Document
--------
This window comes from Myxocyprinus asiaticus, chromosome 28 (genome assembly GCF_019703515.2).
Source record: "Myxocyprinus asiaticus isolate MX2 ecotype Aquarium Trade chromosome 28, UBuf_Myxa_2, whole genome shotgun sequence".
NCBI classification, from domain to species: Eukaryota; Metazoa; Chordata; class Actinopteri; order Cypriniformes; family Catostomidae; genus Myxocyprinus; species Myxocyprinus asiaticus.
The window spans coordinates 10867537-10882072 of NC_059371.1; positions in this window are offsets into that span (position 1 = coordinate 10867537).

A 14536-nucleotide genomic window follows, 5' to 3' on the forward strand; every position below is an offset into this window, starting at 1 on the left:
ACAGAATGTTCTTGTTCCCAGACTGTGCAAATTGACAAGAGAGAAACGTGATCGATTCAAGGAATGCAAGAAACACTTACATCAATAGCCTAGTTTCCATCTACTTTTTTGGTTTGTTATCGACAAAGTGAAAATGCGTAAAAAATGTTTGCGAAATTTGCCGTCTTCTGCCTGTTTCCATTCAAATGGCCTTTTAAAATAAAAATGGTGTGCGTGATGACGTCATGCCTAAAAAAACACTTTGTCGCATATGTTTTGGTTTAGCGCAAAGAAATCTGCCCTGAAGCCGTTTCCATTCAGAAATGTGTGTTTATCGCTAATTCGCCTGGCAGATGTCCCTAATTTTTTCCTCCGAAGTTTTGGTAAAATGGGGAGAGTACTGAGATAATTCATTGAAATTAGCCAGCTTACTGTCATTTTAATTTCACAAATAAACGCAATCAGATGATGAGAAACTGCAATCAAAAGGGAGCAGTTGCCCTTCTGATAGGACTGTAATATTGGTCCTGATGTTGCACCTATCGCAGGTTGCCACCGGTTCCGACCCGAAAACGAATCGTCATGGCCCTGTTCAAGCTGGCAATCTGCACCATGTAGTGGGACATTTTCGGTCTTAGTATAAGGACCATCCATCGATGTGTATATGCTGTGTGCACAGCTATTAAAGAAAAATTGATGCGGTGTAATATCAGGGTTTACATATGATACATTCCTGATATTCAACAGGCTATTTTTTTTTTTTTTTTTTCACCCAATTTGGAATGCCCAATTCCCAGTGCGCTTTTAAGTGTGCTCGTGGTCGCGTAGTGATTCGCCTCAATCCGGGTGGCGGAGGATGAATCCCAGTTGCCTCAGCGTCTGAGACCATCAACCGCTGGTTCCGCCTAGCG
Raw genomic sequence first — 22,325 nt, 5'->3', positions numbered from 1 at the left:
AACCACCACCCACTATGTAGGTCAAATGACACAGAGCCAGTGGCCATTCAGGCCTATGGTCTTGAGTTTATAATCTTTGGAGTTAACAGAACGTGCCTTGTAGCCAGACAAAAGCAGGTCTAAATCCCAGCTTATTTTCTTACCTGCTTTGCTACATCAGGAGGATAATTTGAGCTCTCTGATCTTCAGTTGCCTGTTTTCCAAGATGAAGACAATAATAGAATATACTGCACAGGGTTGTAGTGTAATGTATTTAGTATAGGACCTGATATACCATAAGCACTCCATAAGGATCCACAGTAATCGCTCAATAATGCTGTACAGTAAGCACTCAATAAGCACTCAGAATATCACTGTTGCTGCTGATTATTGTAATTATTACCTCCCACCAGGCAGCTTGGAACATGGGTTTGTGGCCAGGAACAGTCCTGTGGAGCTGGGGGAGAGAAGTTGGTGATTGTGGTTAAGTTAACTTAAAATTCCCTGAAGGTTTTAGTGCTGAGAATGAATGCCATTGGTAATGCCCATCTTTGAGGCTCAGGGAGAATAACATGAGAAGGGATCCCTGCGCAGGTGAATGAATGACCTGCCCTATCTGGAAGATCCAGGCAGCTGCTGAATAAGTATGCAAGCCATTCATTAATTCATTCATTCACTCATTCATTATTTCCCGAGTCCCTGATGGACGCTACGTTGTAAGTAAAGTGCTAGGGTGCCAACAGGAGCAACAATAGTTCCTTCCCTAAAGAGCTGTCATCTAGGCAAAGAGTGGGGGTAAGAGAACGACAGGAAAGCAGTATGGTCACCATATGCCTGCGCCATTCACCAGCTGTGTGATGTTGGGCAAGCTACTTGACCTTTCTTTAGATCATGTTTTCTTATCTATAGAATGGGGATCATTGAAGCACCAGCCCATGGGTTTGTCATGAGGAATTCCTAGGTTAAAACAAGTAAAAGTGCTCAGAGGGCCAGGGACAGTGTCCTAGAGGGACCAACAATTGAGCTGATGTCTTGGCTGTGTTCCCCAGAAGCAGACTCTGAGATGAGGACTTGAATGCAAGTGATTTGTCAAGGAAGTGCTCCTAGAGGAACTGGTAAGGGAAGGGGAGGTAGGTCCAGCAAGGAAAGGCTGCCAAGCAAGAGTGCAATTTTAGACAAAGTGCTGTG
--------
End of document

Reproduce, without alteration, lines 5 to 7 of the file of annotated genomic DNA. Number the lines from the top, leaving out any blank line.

A 14536-nucleotide genomic window follows, 5' to 3' on the forward strand; every position below is an offset into this window, starting at 1 on the left:
ACAGAATGTTCTTGTTCCCAGACTGTGCAAATTGACAAGAGAGAAACGTGATCGATTCAAGGAATGCAAGAAACACTTACATCAATAGCCTAGTTTCCATCTACTTTTTTGGTTTGTTATCGACAAAGTGAAAATGCGTAAAAAATGTTTGCGAAATTTGCCGTCTTCTGCCTGTTTCCATTCAAATGGCCTTTTAAAATAAAAATGGTGTGCGTGATGACGTCATGCCTAAAAAAACACTTTGTCGCATATGTTTTGGTTTAGCGCAAAGAAATCTGCCCTGAAGCCGTTTCCATTCAGAAATGTGTGTTTATCGCTAATTCGCCTGGCAGATGTCCCTAATTTTTTCCTCCGAAGTTTTGGTAAAATGGGGAGAGTACTGAGATAATTCATTGAAATTAGCCAGCTTACTGTCATTTTAATTTCACAAATAAACGCAATCAGATGATGAGAAACTGCAATCAAAAGGGAGCAGTTGCCCTTCTGATAGGACTGTAATATTGGTCCTGATGTTGCACCTATCGCAGGTTGCCACCGGTTCCGACCCGAAAACGAATCGTCATGGCCCTGTTCAAGCTGGCAATCTGCACCATGTAGTGGGACATTTTCGGTCTTAGTATAAGGACCATCCATCGATGTGTATATGCTGTGTGCACAGCTATTAAAGAAAAATTGATGCGGTGTAATATCAGGGTTTACATATGATACATTCCTGATATTCAACAGGCTATTTTTTTTTTTTTTTTTTCACCCAATTTGGAATGCCCAATTCCCAGTGCGCTTTTAAGTGTGCTCGTGGTCGCGTAGTGATTCGCCTCAATCCGGGTGGCGGAGGATGAATCCCAGTTGCCTCAGCGTCTGAGACCATCAACCGCTGGTTCCGCCTAGCG
Raw genomic sequence first — 22,325 nt, 5'->3', positions numbered from 1 at the left: